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Cheer, Cheer for Old Notre Dame?

One Grantland writer would rather not

All right, as this college football season winds to a close, since it appears that we are all going to have to live with awakened echoes and shaken thunder again, and since it appears that all the people who had kept the blue Sansabelt slacks emblazoned with the tiny green shamrocks in the back of the closet for nearly a decade will be hauling them back out, and since it appears that more phony Irish memorabilia once again will be peddled from the benighted hamlet of South Bend in Indiana than is peddled at the duty-free in Shannon Airport, we might as well get the whole movie thing out of the way right now.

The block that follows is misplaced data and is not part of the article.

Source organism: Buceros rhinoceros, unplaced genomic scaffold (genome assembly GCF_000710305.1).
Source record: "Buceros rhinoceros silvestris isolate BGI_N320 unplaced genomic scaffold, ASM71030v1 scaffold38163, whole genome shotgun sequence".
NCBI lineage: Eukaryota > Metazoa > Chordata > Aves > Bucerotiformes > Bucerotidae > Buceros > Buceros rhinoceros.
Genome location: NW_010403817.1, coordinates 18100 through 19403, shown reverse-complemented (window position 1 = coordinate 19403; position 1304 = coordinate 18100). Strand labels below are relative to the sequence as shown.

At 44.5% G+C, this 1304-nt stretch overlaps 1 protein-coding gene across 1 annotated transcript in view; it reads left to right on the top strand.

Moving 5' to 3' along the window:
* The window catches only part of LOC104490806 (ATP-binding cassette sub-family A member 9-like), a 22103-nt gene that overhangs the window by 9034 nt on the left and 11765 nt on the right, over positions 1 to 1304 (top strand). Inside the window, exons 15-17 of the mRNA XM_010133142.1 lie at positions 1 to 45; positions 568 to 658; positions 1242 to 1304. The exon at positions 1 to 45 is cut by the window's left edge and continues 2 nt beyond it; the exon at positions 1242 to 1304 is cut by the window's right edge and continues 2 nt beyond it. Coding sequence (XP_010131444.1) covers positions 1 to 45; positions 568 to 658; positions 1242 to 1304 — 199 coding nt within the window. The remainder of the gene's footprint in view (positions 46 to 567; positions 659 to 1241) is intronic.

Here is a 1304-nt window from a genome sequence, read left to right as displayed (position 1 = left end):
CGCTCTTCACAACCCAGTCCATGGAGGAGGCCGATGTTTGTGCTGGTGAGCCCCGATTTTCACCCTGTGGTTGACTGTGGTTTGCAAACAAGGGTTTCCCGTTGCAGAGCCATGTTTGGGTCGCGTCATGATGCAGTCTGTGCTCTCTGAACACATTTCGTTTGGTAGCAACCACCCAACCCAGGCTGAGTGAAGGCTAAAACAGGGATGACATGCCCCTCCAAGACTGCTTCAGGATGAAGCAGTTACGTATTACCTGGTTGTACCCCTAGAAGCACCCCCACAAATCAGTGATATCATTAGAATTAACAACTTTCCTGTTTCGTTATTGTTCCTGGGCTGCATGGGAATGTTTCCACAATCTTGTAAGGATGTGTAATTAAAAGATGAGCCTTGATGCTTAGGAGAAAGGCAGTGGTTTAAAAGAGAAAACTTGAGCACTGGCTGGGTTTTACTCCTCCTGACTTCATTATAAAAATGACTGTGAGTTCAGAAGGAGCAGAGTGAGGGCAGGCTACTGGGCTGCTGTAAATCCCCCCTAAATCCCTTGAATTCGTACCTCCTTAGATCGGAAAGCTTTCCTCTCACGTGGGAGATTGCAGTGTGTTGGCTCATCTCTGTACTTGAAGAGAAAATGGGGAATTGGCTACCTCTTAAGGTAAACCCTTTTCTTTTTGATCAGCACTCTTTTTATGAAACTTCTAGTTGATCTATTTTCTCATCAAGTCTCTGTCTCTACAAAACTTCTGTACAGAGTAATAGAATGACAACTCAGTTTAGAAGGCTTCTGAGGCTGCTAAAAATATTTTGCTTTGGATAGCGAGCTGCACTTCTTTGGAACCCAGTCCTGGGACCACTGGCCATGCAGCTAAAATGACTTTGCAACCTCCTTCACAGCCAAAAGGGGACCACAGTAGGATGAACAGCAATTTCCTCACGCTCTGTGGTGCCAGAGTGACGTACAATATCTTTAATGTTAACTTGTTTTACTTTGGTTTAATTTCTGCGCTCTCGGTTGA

The essential Notre Dame movie is Knute Rockne — All American, period. It is not, God help us, Rudy, which is a passel of unreconstructed mythopoeic bullpucky even by the standards of the university in question, which are considerable. (And, I swear on my grandmother’s grave, I will get Aaron Sorkin somehow for trying to make said bullpucky iconic on that episode of The Newsroom — and for making President Jed Bartlet a Notre Dame grad, now that I think about it.) And the essential Notre Dame movie scene is not The Jersey Scene. It is the scene at the Rockne family dinner table when young Knute shows up late because he has been waylaid by some neighborhood jamokes who let him play football, primarily to jump on his head, if the movie is in any way true to life. Anyway, young Knute slips in, but Papa Rockne catches him and begins to tear him a new one in fluent Norwegian. (As far as I’m concerned it might as well be Urdu, but it sounds Norwegian, at any rate.) And then young Knute squares himself to his full height and delivers the line that explains the hold that Notre Dame football fastened onto so many people in this country.